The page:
When the dust settled, there were four items I took away from the summit that I believe must be addressed for Indiana to be an even better place to live, work, learn and play!

1. “Indiana does not have a jobs problem; we have a people problem” is a quote directly from our first keynote speaker, Michael Hicks, distinguished professor of economics at Ball State University. Hicks unveiled the Healthy Wealth Wise Index, which provides data that shows a direct correlation between the health outcomes of Hoosier citizens with their education and lifetime earning power. Creating jobs is one thing, but having people healthy and happy enough to come to work every day to perform is a critical success factor, and the health and well-being of Indiana’s citizens are diminishing these opportunities.

2. The tools and resources are available to workplaces across the state to design, develop and manage a workplace wellness initiative, but there is a lack of focus and understanding about what needs to occur strategically. We have organizations that are considered some of the best in the nation regarding workplace wellness, but too many have not tied their wellness planning into their strategic plan. You cannot simply hire an outside vendor to “do wellness.”

3. Employees who are internally tasked with managing their wellness initiative are still too focused on implementing programs rather than assessing their strategy and developing systematic processes to deliver the right programs that will positively impact their chosen metric. Choose metrics that are controllable (hint: There are many costs of health care that are out of your control), impactful and simple to measure. Then choose programs that will help you reach those goals.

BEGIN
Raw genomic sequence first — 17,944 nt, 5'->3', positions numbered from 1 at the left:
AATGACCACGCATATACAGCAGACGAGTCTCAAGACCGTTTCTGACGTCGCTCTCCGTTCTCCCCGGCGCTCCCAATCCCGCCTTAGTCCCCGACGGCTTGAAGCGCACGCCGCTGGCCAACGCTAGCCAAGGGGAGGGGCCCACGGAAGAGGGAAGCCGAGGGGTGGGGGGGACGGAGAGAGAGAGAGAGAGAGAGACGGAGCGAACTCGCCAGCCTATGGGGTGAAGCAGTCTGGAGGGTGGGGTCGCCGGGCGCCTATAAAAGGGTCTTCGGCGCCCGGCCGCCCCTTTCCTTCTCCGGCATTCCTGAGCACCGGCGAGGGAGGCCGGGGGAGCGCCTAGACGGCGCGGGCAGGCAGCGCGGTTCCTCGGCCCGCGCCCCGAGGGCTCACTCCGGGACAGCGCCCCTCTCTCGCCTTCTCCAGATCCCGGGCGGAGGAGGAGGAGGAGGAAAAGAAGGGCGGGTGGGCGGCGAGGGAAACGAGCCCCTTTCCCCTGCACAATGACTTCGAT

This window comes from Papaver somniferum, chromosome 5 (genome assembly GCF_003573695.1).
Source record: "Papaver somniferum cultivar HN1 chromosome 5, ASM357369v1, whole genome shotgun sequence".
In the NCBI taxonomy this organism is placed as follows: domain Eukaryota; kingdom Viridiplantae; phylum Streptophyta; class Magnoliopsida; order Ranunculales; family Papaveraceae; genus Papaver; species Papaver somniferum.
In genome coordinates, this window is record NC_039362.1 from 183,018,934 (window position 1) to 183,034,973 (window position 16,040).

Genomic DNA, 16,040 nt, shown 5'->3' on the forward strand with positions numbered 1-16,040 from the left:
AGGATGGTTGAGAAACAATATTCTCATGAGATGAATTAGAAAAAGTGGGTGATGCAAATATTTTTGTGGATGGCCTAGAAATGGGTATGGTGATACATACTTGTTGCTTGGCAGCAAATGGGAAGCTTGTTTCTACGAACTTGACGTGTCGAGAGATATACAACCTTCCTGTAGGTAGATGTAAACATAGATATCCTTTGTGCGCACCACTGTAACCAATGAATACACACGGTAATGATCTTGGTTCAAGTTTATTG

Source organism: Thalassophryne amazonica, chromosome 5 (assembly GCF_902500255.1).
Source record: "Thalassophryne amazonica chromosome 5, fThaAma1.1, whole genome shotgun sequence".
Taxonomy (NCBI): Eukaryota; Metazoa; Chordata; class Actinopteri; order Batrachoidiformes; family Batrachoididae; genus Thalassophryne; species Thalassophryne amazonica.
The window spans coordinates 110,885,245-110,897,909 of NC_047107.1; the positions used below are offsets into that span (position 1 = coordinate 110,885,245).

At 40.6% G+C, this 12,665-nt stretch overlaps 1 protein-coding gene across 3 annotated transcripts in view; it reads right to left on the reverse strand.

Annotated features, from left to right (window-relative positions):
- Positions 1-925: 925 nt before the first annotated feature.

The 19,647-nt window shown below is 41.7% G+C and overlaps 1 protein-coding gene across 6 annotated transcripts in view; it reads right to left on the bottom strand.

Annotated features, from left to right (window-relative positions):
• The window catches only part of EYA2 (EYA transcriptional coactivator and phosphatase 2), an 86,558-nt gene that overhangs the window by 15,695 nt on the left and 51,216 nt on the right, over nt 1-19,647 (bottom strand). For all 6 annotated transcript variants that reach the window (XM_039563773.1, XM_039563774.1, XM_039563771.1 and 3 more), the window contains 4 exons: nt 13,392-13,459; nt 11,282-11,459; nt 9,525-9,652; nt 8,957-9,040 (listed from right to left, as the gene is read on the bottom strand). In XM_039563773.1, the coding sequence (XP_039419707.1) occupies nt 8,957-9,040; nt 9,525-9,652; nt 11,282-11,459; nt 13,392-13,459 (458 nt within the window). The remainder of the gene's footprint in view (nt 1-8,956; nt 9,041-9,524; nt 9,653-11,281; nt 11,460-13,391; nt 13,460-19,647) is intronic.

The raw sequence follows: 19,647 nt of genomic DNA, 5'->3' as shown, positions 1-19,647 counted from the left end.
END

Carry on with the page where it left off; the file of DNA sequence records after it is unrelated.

4. Your community matters. The biggest influencers on your employees are friends and family. Understand the impact the community has on your workforce. Understand that your next employee will likely be hired from within a 50-mile radius of the job site. Know that the health of your community directly impacts the health and well-being of your employees. Know that the community is equally as important as your employees in the determination of your health care cost increases.

These ideas are not new, but we have to adopt a higher level of thinking to change Indiana’s current health status. What are you doing to change the health status of employees? “Know Your Numbers” campaigns tell employees where they are and where they should be. Does your wellness initiative provide them a blueprint for how to get there? Are you offering employees the right tools?

Look at wellness as a business strategy for making your organization a best place to work – a place where people want to bring their talents. This requires focus on purpose-driven workplaces, corporate social responsibility and engagement by people.